While the forecast for the heavy-duty aftermarket is “not exactly robust,” MacKay & Co. Vice President John Blodgett suggests it’s still “a good forecast, a positive forecast” based on the growing population of commercial trucks and trailers on the road.
“If we look at the number of vehicles that we’ve seen sold into the marketplace the last couple of years, and if the forecasts hold true for what they anticipate to be sold this year and into next year, there’s going to be a nice sweet spot of a lot of vehicles down the road that positively impacts the aftermarket,” Blodgett said, speaking at Heavy Duty Aftermarket Dialogue, ahead of this year’s HDAW.
That forecast was backed by an extensive analysis of the numbers.
U.S. retail sales of Class 6-8 trucks is projected to remain stable through 2020, and slightly above the 20-year average of 125,000 vehicles per year. In Class 8, sales will continue to climb this year, up another 10% peaking at 274,000 trucks, before taking a 12% percent dip in 2020. Still, Class 8 sales remain at a very high level, well above the 20-year average of 189,000 vehicles. Sales of heavy-duty trailers also will continue at near record numbers, though falling off slightly from 2018’s 316,000 trailers in 2019 and 2020. The 20-year average for trailer sales is 223,000 units.
“Again, strong numbers,” Blodgett said. “So the more vehicles we sell and put out there in the marketplace, down the road that has a good impact. That’s a big positive, as long as the economy is chugging, for the aftermarket.”
But, Blodgett noted, the “very robust” Class 8 and trailer forecasts for 2019 were based on the large number of backlog orders already on the books, and that it will be several months into the year before manufacturers will know if fleets are going to “walk the walk” and take delivery, or cancel.
Adding all those new vehicles to the U.S. commercial fleet, the total operating population forecast through 2023 shows a 12% increase in Class 6 trucks, climbing to 924,000 vehicles; Class 7 will drop 6% to 1.25 million; and Class 8 will climb 8% to 3.68 million. The highway trailer population will rise 7% to 4.9 million units.
Translating those population totals into aftermarket sales, the MacKay & Co. forecast calls for a steady climb from 2018’s $30.1 billion to $36.3 billion by 2023. That’s a compound annual growth rate of 3.8%.
Breaking down aftermarket sales by point of final sale, truck dealers claimed a 49% slice of the pie chart, with heavy-duty distributors getting 18% of the business and independent garages 9%.
Looking more closely, MacKay & Co. surveys aftermarket distributors to develop an overall industry parts pricing forecast. Blodgett noted that the survey for 2018 was not quite complete at the time of his presentation, but the preliminary result shows an increase of 3%, more than double the 1.3% forecast. And that comes after a 1.7% increase in 2017. For this year, the parts pricing forecast calls for a 1.5% increase.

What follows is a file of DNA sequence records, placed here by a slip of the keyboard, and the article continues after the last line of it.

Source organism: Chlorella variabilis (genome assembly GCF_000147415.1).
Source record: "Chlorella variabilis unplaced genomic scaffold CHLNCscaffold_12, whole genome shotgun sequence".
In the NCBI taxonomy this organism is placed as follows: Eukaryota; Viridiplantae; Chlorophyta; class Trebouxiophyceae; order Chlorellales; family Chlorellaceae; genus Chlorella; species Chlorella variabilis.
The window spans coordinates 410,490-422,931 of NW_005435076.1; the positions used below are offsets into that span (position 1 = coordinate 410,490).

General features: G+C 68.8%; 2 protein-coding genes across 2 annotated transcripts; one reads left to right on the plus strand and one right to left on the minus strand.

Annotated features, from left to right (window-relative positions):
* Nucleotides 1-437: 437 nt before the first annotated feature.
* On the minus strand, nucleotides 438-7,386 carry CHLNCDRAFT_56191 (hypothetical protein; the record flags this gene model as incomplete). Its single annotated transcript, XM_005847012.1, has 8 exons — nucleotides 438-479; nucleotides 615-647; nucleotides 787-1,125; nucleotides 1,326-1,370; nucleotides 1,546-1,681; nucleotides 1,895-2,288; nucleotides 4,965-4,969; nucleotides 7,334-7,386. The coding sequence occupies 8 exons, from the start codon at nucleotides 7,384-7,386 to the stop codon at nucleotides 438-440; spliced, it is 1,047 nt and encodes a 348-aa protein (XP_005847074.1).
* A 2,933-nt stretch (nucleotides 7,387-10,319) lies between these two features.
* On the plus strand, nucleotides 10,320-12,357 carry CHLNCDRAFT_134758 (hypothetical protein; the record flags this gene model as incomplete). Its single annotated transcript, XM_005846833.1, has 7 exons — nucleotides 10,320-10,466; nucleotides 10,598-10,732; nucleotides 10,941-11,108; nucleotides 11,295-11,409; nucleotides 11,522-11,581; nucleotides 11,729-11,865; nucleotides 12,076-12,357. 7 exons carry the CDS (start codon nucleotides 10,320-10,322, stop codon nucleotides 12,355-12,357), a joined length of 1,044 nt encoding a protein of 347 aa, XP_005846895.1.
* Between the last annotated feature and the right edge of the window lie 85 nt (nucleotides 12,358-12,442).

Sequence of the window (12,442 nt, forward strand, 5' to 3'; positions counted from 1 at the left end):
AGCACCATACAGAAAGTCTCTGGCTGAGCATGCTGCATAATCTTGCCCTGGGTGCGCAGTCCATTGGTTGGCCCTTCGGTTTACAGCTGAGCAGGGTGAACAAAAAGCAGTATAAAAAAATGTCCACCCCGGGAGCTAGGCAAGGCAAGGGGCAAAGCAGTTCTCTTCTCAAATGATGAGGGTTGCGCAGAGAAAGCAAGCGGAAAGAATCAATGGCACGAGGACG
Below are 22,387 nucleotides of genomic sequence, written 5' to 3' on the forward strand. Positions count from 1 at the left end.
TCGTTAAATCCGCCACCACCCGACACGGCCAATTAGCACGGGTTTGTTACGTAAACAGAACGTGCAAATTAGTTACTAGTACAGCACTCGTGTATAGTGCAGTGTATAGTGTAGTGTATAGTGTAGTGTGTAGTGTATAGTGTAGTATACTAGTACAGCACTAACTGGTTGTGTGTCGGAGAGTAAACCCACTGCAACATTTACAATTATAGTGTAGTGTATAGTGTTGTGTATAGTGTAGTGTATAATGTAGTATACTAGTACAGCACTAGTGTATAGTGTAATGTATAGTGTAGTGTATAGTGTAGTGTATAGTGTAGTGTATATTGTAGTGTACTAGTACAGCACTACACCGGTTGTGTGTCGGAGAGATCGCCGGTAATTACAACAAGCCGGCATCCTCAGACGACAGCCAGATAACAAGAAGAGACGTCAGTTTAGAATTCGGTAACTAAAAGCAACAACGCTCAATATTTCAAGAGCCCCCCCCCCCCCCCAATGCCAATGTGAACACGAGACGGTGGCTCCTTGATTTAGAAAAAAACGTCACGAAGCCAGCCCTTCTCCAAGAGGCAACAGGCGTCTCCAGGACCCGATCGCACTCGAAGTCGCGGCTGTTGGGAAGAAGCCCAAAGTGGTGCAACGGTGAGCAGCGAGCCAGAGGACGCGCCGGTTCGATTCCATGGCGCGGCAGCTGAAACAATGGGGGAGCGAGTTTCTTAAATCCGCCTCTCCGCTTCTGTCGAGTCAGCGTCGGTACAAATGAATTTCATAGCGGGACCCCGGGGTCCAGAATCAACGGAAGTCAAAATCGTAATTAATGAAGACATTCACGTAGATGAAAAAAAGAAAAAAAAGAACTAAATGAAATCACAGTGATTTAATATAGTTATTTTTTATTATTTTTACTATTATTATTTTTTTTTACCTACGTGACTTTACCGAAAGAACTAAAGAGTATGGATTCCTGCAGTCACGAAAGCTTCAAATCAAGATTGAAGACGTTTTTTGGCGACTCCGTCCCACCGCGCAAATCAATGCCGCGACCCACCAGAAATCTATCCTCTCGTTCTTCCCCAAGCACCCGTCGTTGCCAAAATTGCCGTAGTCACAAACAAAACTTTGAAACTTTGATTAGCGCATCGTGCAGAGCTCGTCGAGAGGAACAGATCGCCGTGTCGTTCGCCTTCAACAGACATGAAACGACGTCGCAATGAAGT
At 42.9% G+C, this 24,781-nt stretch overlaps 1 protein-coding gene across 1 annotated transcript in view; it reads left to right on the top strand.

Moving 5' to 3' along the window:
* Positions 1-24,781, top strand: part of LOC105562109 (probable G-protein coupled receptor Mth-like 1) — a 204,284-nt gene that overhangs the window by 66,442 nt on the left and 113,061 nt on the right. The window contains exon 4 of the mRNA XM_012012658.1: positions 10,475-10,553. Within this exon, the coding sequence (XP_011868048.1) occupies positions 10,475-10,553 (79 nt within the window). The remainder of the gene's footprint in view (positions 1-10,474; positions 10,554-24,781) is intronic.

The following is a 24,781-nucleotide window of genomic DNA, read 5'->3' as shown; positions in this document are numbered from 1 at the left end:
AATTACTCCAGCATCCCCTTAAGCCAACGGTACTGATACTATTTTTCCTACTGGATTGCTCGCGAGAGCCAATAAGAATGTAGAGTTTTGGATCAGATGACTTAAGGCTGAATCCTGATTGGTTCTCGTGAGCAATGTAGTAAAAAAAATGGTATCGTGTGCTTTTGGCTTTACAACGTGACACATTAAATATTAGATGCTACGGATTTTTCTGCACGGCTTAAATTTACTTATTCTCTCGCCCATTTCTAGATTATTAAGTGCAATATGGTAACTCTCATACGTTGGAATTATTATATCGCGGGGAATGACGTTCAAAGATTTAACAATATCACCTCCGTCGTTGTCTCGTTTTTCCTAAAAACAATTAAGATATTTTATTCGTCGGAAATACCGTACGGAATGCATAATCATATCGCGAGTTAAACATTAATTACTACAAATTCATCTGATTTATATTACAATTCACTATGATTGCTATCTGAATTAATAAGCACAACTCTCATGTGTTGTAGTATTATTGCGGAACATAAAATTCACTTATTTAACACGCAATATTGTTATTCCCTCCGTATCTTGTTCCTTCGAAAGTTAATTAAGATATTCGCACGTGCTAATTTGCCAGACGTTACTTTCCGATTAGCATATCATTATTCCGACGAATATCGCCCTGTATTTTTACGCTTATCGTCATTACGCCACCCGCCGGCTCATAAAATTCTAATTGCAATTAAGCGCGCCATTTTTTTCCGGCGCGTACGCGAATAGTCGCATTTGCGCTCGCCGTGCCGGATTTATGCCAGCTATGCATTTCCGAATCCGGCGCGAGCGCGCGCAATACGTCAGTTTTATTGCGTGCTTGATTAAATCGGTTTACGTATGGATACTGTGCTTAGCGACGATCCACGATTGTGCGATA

For its Aftermarket Index, MacKay & Co. surveys component manufacturers, with U.S. respondents reporting parts sales up 7.4% in 2018. That represents a 9.7% increase in sales to original equipment suppliers and 4.2% increase for the independent channel.
“It was a more positive year than we initially anticipated,” Blodgett said.
MacKay & Co. also conducts a monthly sales survey with heavy-duty distributors, independent parts distributors and truck dealers. For dealers, parts sales have rebounded after a slip in 2016, improving 3 or 4% throughout most of 2017 before climbing to a 10% level of gain through the first half of 2018 then settling in the 7-8% range.
“That’s another strong indication of a good year for the aftermarket for the truck dealer segment, and was a similar profile for the heavy-duty distributors,” Blodgett said, although the parts sales gains reported for 2018 ran at a steady rate of about 4%.
MacKay & Co. also surveyed fleets and distributors regarding their leading concerns for 2019, For fleets, the top three remained the same from 2018, although the order was shuffled: General economic activity came in as the top concern, followed by driver shortages and the complexity of new components.
Distributors easily were the most concerned about finding qualified technicians, followed by the economy and growing their business.
“I think the economy is a little bit more top of mind, both on the distribution side and for the fleet,” Blodgett said.